Here are a few rough-draft excerpts from the someday-to-be-published book about my favorite place on earth.
......Moving through this moderately dense island of trees, we began to exit into a much smaller open meadow about 40 yards across that included a slight incline ahead of us. As we emerged into this meadow, directly in front of us on the trail about 30 yards up, I saw a second bison, facing us, grazing passively, head down. In my mind, I was not really concerned much, but began to mentally plan a route to circumnavigate the animal so as to keep a safe distance and not bother his grazing. You just never know with lone, bull bison.
I was just about to suggest to my hiking partners that we leave the trail to the right, when the bison lifted its head to see who was coming. The world in my brain stopped!! My soul froze. Like a scene from a horror movie where time slows down and the periphery of the scene begins to widen out while the center zooms up on the life-threatening situation. The bison’s head was too small!!! That’s the first thing my mind processed in the initial milliseconds of this encounter. Next came a flood of adrenaline. Grizzly Bear!!! Not just any grizzly bear, but a bison sized grizzly bear. (we’ll get to that later). Without a word being said, all three of us stopped.
The animal did not react like I had come to expect during a normal grizzly bear encounter. In the vast majority of grizzly confrontations at this distance the bear will back down. It will walk or run away, especially where groups of people are involved. We had three of us and had been making a considerable amount of noise all the way up to the encounter. This massive animal knew we were coming and did not care. But this bear, a most unusual bear, simply lowered its head slightly and gave us what I can only describe as a death stare.....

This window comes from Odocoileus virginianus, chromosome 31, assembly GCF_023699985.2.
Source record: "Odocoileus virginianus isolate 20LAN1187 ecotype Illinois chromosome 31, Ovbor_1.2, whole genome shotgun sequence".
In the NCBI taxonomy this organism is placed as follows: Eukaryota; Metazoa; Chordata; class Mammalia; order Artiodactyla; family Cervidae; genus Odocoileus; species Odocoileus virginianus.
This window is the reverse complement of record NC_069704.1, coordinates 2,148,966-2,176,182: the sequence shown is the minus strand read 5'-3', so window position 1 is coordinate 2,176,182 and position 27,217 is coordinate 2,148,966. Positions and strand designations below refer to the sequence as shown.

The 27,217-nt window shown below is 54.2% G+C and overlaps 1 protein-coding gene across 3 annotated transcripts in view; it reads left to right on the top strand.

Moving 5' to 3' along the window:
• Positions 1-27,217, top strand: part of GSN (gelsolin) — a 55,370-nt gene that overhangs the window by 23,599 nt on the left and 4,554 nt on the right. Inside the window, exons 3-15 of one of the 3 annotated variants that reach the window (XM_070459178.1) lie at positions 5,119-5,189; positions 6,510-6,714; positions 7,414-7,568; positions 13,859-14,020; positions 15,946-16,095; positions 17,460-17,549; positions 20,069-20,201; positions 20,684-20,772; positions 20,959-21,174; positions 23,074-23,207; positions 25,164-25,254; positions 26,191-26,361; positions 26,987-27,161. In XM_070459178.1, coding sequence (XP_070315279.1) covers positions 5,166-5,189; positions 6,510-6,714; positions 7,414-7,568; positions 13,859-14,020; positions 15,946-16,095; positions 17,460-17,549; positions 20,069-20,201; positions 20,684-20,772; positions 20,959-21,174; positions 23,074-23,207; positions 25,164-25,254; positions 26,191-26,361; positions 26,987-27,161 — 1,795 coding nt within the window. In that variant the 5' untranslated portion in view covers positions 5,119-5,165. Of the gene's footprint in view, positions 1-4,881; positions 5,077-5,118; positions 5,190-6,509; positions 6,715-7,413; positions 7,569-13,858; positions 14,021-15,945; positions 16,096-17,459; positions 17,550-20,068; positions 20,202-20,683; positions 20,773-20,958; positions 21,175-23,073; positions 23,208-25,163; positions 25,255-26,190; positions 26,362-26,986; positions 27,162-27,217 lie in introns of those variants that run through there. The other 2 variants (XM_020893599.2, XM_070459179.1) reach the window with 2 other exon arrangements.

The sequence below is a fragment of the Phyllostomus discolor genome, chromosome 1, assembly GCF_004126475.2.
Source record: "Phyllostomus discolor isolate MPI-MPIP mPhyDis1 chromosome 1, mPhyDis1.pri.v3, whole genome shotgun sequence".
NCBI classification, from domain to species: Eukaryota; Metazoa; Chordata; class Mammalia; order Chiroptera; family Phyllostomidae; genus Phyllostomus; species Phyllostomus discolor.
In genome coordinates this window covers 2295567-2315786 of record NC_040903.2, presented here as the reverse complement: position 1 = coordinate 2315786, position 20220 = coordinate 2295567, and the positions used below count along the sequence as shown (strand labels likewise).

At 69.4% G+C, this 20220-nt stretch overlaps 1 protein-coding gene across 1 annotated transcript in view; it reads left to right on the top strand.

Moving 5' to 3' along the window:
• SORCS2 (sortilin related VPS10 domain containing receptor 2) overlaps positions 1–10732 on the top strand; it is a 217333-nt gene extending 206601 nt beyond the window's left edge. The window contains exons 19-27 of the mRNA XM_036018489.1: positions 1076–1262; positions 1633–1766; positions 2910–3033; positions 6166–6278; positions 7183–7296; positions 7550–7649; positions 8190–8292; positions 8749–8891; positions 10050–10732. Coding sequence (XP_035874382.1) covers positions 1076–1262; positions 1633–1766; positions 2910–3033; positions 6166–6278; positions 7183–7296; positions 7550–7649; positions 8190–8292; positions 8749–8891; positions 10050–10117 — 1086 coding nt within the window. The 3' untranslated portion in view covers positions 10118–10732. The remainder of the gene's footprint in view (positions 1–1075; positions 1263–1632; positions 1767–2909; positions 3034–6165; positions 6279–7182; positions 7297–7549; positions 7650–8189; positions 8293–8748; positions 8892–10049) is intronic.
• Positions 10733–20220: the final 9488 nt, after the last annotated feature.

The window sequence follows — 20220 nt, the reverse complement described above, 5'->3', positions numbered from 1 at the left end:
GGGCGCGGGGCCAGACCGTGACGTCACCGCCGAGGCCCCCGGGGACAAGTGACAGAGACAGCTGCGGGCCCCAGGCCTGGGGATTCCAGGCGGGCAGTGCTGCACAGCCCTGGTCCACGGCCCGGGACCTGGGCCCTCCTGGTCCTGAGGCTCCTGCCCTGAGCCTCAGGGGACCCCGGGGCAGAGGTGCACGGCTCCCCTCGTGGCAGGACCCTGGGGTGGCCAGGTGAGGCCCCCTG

One of the most satisfying things about western lore to me is that even to this day there are still many mysteries hidden in the American western wilderness. Who was where? When? Who were the discoverers of certain places? Where does buried treasure or native American ruins lay? But one of my favorites has always been a sound that has been reported at various locations throughout the Pacific Northwest and to a lesser degree in the Northern Rockies. I call it simply; “The Scream.” .........
.........It was a cool evening but comfortable, probably around 7:00 PM. I don’t recall the specific circumstances, but I do remember that our group was not being noisy in any way. I was simply relaxing listening to nothing when out of the deep woods to our east came the most terrifying guttural sound I have ever heard in the wilderness. It literally sounded like someone was being killed. The most primal blood curdling scream. What struck me immediately is that this was no ordinary animal. It was either something in distress or a species of unknown origin. What struck me most is that I could tell by the way the sound echoed, it was being emitted from an extreme distance; many miles away.
Upon arriving in Yellowstone National Park in 1989, I was immediately fascinated by those areas that were little explored and yet had scenery as beautiful and rare as the frontcountry. To my surprise, I could find little in print or media, that gave any detailed information about what was "out there" beyond the park's main roads. The more I searched, the more frustrated I became. Aside from a few trail guides, there seemed to be no good data or photographs to be found. This eventually caused me to take matters into my own hands.